There are certain points, in researching our family history, when ancestors just seem to fall in the gaps. They immigrated to this country before passenger records were carefully kept. Or they were born and died in between the 1880 census and the subsequent existing enumeration in 1900.
In the case of my father-in-law's great-grandmother, Catherine Kelly, she must have arrived in Indiana after the 1850 census—and died before the next one was recorded. Worse, I can find no existing record of her marriage to John Stevens, and even her burial record is spotty. Granted, even with these challenges, her three motherless boys were taken in by her Kelly siblings, providing one solid clue to point us to the right one of several Kelly families. But even diligently studying each of those Kelly siblings' lines has not turned up the paperwork I was hoping to find.
There is, of course, another way to confirm familial connections: DNA. Granted, the concept of "matches" means it takes at least two to confirm a connection—my willing subject (my husband) needing someone out there with just the right genetic makeup to take the notion to test at the same company.
The next step isn't quite as easy as that statement makes it sound. Once a DNA match shows up in our account, we need a way to compare notes and confirm that the match is owing to that specific family relationship. That confirmation process requires trees—two of them would be optimal. But not just a pedigree chart reaching back in time only to direct line ancestors; this tree needs collateral lines and lines of descent.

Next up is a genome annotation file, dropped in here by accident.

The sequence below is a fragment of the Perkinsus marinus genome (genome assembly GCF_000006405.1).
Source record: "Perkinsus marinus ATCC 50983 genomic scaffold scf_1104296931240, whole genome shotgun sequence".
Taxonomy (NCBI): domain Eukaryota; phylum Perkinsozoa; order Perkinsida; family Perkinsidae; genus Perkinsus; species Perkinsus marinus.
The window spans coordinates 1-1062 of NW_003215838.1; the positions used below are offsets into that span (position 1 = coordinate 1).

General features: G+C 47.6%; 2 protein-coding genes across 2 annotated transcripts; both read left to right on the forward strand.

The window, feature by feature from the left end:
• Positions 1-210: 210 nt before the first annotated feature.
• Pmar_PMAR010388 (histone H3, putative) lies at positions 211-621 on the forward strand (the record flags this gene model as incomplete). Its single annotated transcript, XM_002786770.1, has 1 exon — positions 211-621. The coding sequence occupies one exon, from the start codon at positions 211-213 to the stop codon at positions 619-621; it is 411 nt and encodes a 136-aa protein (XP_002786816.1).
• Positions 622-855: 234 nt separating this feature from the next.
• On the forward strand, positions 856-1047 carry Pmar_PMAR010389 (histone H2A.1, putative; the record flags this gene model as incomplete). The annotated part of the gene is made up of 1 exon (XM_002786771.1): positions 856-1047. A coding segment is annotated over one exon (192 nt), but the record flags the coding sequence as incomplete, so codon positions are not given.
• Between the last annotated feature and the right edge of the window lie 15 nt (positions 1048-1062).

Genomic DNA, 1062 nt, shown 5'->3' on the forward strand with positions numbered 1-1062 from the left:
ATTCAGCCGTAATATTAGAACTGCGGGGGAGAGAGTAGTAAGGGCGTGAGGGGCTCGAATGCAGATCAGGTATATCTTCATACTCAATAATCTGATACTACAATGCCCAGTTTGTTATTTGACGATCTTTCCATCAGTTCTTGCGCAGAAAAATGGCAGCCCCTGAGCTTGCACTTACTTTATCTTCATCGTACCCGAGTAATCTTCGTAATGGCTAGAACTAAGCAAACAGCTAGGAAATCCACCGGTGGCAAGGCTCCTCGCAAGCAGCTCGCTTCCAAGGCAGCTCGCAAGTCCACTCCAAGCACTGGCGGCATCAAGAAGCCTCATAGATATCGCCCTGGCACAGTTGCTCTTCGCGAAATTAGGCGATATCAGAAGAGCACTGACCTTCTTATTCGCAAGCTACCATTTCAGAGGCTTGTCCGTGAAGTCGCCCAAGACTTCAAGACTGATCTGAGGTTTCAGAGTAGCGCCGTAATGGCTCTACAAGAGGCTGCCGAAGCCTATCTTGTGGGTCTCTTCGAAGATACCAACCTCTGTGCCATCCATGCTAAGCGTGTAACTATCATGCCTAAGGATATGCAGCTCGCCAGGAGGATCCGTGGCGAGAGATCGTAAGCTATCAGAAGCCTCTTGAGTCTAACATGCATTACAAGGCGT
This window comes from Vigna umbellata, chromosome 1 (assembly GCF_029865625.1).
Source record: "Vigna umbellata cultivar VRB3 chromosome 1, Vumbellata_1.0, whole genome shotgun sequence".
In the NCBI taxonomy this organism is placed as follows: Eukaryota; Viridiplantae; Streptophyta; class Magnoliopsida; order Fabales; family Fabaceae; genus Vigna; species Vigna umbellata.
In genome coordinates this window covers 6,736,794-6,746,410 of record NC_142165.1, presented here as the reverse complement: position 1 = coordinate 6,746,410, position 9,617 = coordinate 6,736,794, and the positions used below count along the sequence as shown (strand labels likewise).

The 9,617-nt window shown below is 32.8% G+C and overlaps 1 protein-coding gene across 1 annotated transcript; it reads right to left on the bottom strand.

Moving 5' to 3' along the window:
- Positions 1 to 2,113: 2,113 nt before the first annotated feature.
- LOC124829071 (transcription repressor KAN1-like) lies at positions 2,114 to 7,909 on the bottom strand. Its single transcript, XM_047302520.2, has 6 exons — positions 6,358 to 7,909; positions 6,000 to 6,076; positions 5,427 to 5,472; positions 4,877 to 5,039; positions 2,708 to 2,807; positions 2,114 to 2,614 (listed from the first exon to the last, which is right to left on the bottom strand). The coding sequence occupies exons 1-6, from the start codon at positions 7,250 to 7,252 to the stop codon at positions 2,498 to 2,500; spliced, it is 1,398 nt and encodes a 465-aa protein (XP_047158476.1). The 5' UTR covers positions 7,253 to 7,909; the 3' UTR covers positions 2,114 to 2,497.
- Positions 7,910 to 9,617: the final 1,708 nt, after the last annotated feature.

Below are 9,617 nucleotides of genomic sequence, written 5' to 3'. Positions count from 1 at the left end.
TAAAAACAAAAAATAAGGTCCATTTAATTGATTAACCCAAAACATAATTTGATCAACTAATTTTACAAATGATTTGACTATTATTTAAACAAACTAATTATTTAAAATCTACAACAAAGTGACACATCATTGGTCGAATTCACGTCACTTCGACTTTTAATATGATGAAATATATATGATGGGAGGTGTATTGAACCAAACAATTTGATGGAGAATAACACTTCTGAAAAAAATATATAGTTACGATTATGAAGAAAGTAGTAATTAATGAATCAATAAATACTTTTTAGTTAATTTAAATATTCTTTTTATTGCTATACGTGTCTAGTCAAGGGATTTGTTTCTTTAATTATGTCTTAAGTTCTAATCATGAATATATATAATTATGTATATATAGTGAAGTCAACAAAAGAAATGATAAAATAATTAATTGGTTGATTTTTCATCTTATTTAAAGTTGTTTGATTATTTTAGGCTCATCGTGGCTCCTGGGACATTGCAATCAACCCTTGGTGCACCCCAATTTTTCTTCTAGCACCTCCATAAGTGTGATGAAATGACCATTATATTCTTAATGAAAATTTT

That has been my primary motivation, over the past seven years since taking my first DNA test, for building out my trees. As Diahan Southard of Your DNA Guide says, "A wide tree is usually better than a tall tree."
It takes lots of work over time to adequately document a "wide" tree. Despite that challenge, though, some DNA testing companies provide tools to help manage the flood of DNA matches and sort through the many unknowns.
For instance, at Ancestry.com, I've been careful to maximize the option of creating custom groups. You can be sure I've worked my way back through the generations, setting up a custom, color-coded group for each of the great-grandparent couples. In the case of Catherine Kelly, because she is one of two separate ancestral couples bearing that same surname, I clarify by using her parents' names, James and Mary Kelly.
Once I've set up that color-coded custom group, I work my way through all new DNA matches to add those I recognize to the correct custom group. In that way, I'm now set up to benefit from the system and sort all matches by surname. All I need do is select the "Filter by" option and select "Groups," which gives me the drop-down menu to identify the group I want displayed.
Right away, I can see that the James and Mary Kelly descendants group only has four matches currently attached to that group—but that is plenty for our purposes right now. The point here is to see that, by regularly maintaining the categorization of matches by this system, when I have a question about a specific ancestral line, I can go directly to this sorting mechanism and pull up the matches in question.
It is encouraging to see that there are some DNA matches which link back to this specific Kelly line in my father-in-law's tree. They all link back to that same sibling of Catherine Kelly Stevens—her youngest sister Ann—but they inform me that I am pursuing the right Kelly family. With a name as common as Kelly, that is an important first step to confirm.